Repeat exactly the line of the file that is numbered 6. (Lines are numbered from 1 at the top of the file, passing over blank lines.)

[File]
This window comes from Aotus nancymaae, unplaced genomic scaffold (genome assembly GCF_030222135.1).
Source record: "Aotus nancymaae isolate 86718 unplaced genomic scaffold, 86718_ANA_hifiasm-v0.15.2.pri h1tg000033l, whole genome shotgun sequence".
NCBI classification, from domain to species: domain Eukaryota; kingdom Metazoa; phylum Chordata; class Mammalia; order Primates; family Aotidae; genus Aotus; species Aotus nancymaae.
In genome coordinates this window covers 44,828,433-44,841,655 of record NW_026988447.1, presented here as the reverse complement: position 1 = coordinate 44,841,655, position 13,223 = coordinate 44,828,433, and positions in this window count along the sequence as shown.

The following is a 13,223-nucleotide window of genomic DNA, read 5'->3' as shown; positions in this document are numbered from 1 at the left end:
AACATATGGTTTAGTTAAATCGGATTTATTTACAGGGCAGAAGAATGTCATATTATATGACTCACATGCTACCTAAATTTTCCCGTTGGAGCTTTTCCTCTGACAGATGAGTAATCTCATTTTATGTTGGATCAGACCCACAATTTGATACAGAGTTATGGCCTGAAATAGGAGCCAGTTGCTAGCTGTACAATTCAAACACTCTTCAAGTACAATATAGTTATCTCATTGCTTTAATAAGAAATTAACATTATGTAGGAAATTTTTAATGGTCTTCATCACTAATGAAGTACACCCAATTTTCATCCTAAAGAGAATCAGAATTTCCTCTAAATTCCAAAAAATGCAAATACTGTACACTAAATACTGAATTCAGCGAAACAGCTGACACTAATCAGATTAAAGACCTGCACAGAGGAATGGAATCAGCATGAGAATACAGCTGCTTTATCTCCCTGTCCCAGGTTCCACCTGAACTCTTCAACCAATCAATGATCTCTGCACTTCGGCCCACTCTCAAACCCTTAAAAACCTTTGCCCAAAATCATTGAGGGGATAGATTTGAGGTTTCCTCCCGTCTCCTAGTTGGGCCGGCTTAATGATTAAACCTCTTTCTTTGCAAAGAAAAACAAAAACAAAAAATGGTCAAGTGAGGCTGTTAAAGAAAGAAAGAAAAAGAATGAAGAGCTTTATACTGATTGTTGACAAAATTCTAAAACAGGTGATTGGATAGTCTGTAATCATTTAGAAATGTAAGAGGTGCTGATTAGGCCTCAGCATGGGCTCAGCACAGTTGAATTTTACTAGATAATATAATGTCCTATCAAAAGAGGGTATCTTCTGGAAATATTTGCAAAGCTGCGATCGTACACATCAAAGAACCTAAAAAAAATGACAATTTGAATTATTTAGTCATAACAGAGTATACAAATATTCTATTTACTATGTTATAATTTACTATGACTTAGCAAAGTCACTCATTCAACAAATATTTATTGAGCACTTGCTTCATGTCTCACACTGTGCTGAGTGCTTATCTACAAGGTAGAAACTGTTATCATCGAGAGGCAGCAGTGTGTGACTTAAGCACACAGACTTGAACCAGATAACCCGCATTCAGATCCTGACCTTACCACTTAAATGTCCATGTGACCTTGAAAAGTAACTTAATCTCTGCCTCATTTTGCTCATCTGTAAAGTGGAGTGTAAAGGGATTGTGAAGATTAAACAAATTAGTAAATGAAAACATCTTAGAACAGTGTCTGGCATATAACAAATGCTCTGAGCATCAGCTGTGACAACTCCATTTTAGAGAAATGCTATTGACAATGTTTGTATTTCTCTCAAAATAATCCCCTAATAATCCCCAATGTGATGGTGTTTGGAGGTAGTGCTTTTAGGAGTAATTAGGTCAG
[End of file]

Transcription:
AACATATGGTTTAGTTAAATCGGATTTATTTACAGGGCAGAAGAATGTCATATTATATGACTCACATGCTACCTAAATTTTCCCGTTGGAGCTTTTCCTCTGACAGATGAGTAATCTCATTTTATGTTGGATCAGACCCACAATTTGATACAGAGTTATGGCCTGAAATAGGAGCCAGTTGCTAGCTGTACAATTCAAACACTCTTCAAGTACAATATAGTTATCTCATTGCTTTAATAAGAAATTAACATTATGTAGGAAATTTTTAATGGTCTTCATCACTAATGAAGTACACCCAATTTTCATCCTAAAGAGAATCAGAATTTCCTCTAAATTCCAAAAAATGCAAATACTGTACACTAAATACTGAATTCAGCGAAACAGCTGACACTAATCAGATTAAAGACCTGCACAGAGGAATGGAATCAGCATGAGAATACAGCTGCTTTATCTCCCTGTCCCAGGTTCCACCTGAACTCTTCAACCAATCAATGATCTCTGCACTTCGGCCCACTCTCAAACCCTTAAAAACCTTTGCCCAAAATCATTGAGGGGATAGATTTGAGGTTTCCTCCCGTCTCCTAGTTGGGCCGGCTTAATGATTAAACCTCTTTCTTTGCAAAGAAAAACAAAAACAAAAAATGGTCAAGTGAGGCTGTTAAAGAAAGAAAGAAAAAGAATGAAGAGCTTTATACTGATTGTTGACAAAATTCTAAAACAGGTGATTGGATAGTCTGTAATCATTTAGAAATGTAAGAGGTGCTGATTAGGCCTCAGCATGGGCTCAGCACAGTTGAATTTTACTAGATAATATAATGTCCTATCAAAAGAGGGTATCTTCTGGAAATATTTGCAAAGCTGCGATCGTACACATCAAAGAACCTAAAAAAAATGACAATTTGAATTATTTAGTCATAACAGAGTATACAAATATTCTATTTACTATGTTATAATTTACTATGACTTAGCAAAGTCACTCATTCAACAAATATTTATTGAGCACTTGCTTCATGTCTCACACTGTGCTGAGTGCTTATCTACAAGGTAGAAACTGTTATCATCGAGAGGCAGCAGTGTGTGACTTAAGCACACAGACTTGAACCAGATAACCCGCATTCAGATCCTGACCTTACCACTTAAATGTCCATGTGACCTTGAAAAGTAACTTAATCTCTGCCTCATTTTGCTCATCTGTAAAGTGGAGTGTAAAGGGATTGTGAAGATTAAACAAATTAGTAAATGAAAACATCTTAGAACAGTGTCTGGCATATAACAAATGCTCTGAGCATCAGCTGTGACAACTCCATTTTAGAGAAATGCTATTGACAATGTTTGTATTTCTCTCAAAATAATCCCCTAATAATCCCCAATGTGATGGTGTTTGGAGGTAGTGCTTTTAGGAGTAATTAGGTCAG